A man aged 65 in 2018–20 can expect to live another 20.3 years, or until 85.3 years, while a woman aged 65 in 2018–20 can expect to live another 23 years, or until age 88.
That means most people retiring today at age 65 can expect to live at least another twenty years. But what a lot of people forget is that these numbers are averages; half of this group will live beyond age 85.
For example, the Australian Bureau of Statistics life expectancy tables show that if a male did manage to make it to 85 years old in 2018–20, their life expectancy at that point was 91.6 years. For woman aged 85 in 2018–20, their life expectancy is 92.7 years.
If you retire at 65 you may need your super and other retirement savings to last for more than thirty years. And if don’t want to live solely on the Age Pension, you need to put in place contingencies for your super to last as long as you do.
4. The impact of inflation
Natixis Investment Managers conducts a global survey of financial professionals every year and puts together a global retirement index. According to their latest survey, financial professionals around the world say underestimating the impact of inflation is the number one mistake investors make in their retirement planning.
Inflation in Australia hit an annual rate of 7.3% for the 12 months to the end of September – a level not seen in this country since the late 1980s and early 1990s. There will be many investors who have grown accustomed to low levels of inflations but, as Natixis says in its report, inflation has real potential to upset retirement plans by eroding the value of money people have worked so hard to save.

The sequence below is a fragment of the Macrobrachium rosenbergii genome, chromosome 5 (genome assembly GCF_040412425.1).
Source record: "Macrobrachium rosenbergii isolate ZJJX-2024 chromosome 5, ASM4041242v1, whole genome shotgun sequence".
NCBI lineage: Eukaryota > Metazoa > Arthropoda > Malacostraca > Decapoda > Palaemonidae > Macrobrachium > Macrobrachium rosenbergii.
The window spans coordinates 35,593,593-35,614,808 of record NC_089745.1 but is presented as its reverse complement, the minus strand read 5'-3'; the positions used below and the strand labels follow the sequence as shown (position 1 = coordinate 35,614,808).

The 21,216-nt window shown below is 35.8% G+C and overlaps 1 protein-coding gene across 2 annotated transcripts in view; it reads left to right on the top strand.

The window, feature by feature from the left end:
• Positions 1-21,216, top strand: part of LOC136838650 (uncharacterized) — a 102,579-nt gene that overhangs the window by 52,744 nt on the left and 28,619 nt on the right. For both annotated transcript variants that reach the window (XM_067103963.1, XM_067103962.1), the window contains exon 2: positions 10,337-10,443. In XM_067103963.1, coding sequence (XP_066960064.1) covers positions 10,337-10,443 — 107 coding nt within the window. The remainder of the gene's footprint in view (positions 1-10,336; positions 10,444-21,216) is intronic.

Going back to the ASFA retirement income standard, a couple who wanted to retire in the September quarter on a comfortable retirement would need $3,373 a year more than they would have required just 12 months previously and $4,816 a year more than they would have required if retiring in 2020.
5. Sequencing risk
People retiring today at age 65 should be reasonably familiar with market crashes and crises. They’ve lived through the global financial crisis as well as the tech wreck of 2000 and the 1987 Wall Street crash. But nobody has a crystal ball when it comes to markets so all retirees face sequencing risk, which is very difficult to plan for.
Sequencing risk relates to the potential for retiring at a poor time in the sequence of investment market returns. Markets move in cycles but if the year in which you plan to retire coincides with a market downturn, there is a real possibility you will retire with less than you originally planned for, as many retirees discovered during the GFC.
Many ended up delaying retirement and working for longer than they originally intended. While this isn’t ideal it is one way to deal with sequencing risk. Another way is to shift your asset allocation to more defensive asset classes the closer you get to retirement to protect your balance from share market risk.
If we look again to the advice that seasoned retirees gave in the Fidelity survey, “Always have a Plan B” was another popular piece of advice (52%) they wanted to give those approaching retirement, and one that would be particularly appropriate for those about to retire today.
In preparing for retirement, it’s important to try and plan for a range of outcomes, while also understanding your eligibility for the Age Pension and other government concessions as a safety net.